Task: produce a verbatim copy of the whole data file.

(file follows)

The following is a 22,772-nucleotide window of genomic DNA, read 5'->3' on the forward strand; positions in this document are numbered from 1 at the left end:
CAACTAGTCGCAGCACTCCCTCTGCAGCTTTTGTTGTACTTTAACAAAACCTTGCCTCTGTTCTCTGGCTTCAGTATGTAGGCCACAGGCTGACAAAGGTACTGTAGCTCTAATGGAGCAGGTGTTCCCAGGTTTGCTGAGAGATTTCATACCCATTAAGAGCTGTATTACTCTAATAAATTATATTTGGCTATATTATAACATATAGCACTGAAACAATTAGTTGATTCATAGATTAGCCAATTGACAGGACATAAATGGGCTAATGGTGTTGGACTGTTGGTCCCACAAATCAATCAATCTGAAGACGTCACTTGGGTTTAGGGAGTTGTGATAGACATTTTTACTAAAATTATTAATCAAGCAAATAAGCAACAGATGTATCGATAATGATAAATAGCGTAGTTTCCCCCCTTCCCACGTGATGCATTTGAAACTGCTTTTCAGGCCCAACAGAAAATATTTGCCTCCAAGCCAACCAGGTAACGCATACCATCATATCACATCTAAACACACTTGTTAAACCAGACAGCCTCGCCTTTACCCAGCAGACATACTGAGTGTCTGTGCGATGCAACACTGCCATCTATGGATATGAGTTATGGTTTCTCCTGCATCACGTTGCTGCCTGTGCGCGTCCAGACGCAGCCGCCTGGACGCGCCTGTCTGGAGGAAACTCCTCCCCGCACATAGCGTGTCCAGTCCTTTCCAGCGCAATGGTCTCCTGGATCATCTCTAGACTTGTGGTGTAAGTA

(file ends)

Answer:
The following is a 22,772-nucleotide window of genomic DNA, read 5'->3' on the forward strand; positions in this document are numbered from 1 at the left end:
CAACTAGTCGCAGCACTCCCTCTGCAGCTTTTGTTGTACTTTAACAAAACCTTGCCTCTGTTCTCTGGCTTCAGTATGTAGGCCACAGGCTGACAAAGGTACTGTAGCTCTAATGGAGCAGGTGTTCCCAGGTTTGCTGAGAGATTTCATACCCATTAAGAGCTGTATTACTCTAATAAATTATATTTGGCTATATTATAACATATAGCACTGAAACAATTAGTTGATTCATAGATTAGCCAATTGACAGGACATAAATGGGCTAATGGTGTTGGACTGTTGGTCCCACAAATCAATCAATCTGAAGACGTCACTTGGGTTTAGGGAGTTGTGATAGACATTTTTACTAAAATTATTAATCAAGCAAATAAGCAACAGATGTATCGATAATGATAAATAGCGTAGTTTCCCCCCTTCCCACGTGATGCATTTGAAACTGCTTTTCAGGCCCAACAGAAAATATTTGCCTCCAAGCCAACCAGGTAACGCATACCATCATATCACATCTAAACACACTTGTTAAACCAGACAGCCTCGCCTTTACCCAGCAGACATACTGAGTGTCTGTGCGATGCAACACTGCCATCTATGGATATGAGTTATGGTTTCTCCTGCATCACGTTGCTGCCTGTGCGCGTCCAGACGCAGCCGCCTGGACGCGCCTGTCTGGAGGAAACTCCTCCCCGCACATAGCGTGTCCAGTCCTTTCCAGCGCAATGGTCTCCTGGATCATCTCTAGACTTGTGGTGTAAGTA